Japan's navy held its annual fleet review yesterday, with destroyers lining the seas and missiles roaring through the air in a major display of this country's military power.
More than 8,100 troops and 48 ships -- including AEGIS-equipped destroyers and state-of-the-art submarines -- took part in the review, which was held in waters just south of Tokyo.
"Our country's Self-Defense Forces are being called upon to play a more crucial and varied role," Prime Minister Shinzo Abe said in an address to the sailors aboard the Kurama, a destroyer that served as flagship during the maneuvers.
Abe singled out North Korea as a major threat to Japan, saying its recent ballistic missile test launches and its claim to have exploded a nuclear device on Oct. 9 are "grave and unforgivable."
Though planned well before North Korea's nuclear test, yesterday's review put the Japanese navy's best ships on display -- from vessels rigged with the advanced AEGIS radar system to brand new, conventionally powered submarines and high-speed hovercraft capable of quickly putting heavy vehicles or hundreds of troops ashore in difficult to reach locations.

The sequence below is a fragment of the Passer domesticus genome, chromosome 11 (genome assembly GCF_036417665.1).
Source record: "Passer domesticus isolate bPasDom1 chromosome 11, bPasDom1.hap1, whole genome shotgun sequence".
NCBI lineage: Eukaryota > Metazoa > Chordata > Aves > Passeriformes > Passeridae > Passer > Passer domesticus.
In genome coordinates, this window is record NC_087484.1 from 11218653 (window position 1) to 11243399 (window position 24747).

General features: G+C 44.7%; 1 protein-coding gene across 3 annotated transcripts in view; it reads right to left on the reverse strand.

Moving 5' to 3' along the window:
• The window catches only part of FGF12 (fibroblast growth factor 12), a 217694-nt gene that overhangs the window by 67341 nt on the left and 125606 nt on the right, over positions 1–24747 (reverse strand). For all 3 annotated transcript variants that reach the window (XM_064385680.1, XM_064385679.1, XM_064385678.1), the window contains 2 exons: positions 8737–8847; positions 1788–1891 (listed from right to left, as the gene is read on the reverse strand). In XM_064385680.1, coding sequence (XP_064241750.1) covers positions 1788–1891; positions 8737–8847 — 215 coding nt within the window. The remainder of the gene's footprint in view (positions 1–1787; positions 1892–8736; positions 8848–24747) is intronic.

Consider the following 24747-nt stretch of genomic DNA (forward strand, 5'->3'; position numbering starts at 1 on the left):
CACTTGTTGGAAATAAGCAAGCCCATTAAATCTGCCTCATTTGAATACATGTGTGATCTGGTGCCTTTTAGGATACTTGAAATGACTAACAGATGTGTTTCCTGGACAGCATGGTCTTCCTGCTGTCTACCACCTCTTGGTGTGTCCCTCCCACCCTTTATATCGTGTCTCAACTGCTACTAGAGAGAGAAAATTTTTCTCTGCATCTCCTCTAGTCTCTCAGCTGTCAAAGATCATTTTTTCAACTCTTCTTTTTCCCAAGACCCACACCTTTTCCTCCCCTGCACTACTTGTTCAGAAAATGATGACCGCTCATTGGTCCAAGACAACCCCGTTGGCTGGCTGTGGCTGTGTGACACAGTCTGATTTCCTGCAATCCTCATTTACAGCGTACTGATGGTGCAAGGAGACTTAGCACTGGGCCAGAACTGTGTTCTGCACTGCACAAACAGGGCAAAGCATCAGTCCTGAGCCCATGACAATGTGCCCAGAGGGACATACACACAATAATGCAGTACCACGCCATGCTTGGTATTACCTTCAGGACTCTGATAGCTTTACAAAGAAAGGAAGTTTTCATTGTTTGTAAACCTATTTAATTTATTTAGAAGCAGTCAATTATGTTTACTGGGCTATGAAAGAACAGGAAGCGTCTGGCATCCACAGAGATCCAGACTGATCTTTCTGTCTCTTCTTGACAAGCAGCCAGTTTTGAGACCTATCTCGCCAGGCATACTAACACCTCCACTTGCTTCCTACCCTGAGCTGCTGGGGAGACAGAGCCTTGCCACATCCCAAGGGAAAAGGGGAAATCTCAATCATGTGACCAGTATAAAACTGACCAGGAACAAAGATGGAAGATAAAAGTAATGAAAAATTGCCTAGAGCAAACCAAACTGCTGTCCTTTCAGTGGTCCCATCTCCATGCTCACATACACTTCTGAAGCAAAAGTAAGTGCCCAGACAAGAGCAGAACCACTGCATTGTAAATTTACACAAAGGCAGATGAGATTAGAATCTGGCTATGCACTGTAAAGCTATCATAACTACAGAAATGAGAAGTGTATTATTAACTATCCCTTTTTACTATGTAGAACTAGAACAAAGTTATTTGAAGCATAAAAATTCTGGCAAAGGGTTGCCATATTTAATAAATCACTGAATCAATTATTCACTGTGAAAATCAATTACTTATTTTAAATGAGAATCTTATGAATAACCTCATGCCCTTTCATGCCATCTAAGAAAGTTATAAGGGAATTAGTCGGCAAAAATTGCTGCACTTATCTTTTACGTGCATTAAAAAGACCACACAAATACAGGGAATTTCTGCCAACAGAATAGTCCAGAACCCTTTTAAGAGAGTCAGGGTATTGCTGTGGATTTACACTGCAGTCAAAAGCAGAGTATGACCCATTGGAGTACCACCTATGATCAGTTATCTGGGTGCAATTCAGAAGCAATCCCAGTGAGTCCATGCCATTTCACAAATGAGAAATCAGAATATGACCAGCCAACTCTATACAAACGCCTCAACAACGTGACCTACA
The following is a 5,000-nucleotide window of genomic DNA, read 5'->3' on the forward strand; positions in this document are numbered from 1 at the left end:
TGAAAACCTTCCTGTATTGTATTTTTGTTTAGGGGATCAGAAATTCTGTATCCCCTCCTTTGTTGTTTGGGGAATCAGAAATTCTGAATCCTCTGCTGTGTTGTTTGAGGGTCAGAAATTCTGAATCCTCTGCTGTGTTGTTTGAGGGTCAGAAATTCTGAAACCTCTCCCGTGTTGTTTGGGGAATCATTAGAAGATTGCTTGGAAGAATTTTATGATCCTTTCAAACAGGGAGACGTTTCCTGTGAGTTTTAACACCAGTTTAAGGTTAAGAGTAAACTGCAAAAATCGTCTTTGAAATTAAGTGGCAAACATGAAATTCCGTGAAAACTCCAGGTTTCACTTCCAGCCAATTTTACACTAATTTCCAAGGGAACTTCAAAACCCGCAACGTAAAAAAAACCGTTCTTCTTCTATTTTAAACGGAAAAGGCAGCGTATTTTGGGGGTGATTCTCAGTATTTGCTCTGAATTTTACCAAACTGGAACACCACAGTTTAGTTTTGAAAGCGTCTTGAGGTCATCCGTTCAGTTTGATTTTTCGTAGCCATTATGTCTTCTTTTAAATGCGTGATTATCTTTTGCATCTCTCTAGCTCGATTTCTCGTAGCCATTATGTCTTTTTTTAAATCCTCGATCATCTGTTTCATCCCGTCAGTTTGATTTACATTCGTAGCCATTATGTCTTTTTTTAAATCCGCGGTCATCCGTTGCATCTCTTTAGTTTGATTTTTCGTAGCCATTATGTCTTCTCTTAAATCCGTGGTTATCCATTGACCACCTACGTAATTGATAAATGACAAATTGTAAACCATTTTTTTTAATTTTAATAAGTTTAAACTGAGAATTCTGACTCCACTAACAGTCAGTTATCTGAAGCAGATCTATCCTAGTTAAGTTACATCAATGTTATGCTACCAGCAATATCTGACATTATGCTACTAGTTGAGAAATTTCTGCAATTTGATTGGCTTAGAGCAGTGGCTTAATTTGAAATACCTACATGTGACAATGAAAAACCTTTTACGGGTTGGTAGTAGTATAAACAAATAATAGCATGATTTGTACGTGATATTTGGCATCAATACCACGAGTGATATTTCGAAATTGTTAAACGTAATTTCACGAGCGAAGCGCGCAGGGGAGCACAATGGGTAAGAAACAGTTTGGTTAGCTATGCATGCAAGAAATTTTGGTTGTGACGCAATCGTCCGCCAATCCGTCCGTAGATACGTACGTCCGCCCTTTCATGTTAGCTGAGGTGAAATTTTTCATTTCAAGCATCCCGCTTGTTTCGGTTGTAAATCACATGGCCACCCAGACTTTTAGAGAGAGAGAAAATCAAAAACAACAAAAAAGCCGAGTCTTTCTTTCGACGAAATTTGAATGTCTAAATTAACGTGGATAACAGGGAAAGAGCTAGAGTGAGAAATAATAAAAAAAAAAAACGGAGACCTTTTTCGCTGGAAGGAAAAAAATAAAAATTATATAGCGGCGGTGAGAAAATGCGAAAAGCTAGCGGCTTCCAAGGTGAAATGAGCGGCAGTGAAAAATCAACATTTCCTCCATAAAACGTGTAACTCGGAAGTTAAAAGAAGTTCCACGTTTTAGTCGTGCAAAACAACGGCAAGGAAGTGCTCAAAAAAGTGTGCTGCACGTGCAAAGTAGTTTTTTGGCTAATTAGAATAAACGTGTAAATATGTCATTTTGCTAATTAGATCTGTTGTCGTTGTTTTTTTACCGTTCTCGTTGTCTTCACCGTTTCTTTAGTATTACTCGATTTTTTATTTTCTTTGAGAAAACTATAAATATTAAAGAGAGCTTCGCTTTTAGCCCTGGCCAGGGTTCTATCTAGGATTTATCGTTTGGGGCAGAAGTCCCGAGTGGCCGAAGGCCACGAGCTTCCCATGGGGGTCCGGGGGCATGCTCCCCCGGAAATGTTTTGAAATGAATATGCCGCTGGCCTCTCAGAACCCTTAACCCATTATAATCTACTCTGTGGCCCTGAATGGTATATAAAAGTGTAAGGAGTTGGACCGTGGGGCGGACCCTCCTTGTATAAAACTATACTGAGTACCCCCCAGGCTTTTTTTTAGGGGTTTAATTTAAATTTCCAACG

"I believe this is an excellent opportunity to demonstrate our readiness," Abe said in his address.
While limited by Japan's post-World War II Constitution to a strictly defensive role, Japan's military is one of the largest and best equipped in the world.
Largely in response to the North Korean threat, and concerns over the growth of China's military, it is getting stronger.
Last week, lawmakers began discussing a plan to boost the Defense Agency to a full-fledged ministry, giving it greater clout in budget and policy negotiations.
The transformation is expected to come over the New Year's holidays, though it still requires a final vote in parliament.
Concerns over North Korea have also led Japan to step up efforts to strengthen its missile defenses.
Japan launched its third spy satellite earlier this year and is rapidly moving ahead on plans to deploy missiles around the country in an ambitious, multibillion dollar missile shield project with the US.
Soon after Pyongyang's nuclear test, Japanese warships were dispatched to the Sea of Japan to monitor activity on the Korean Peninsula.
Japan also currently has warships in the Indian Ocean which are providing logistical support to coalition forces that are deployed in Afghanistan.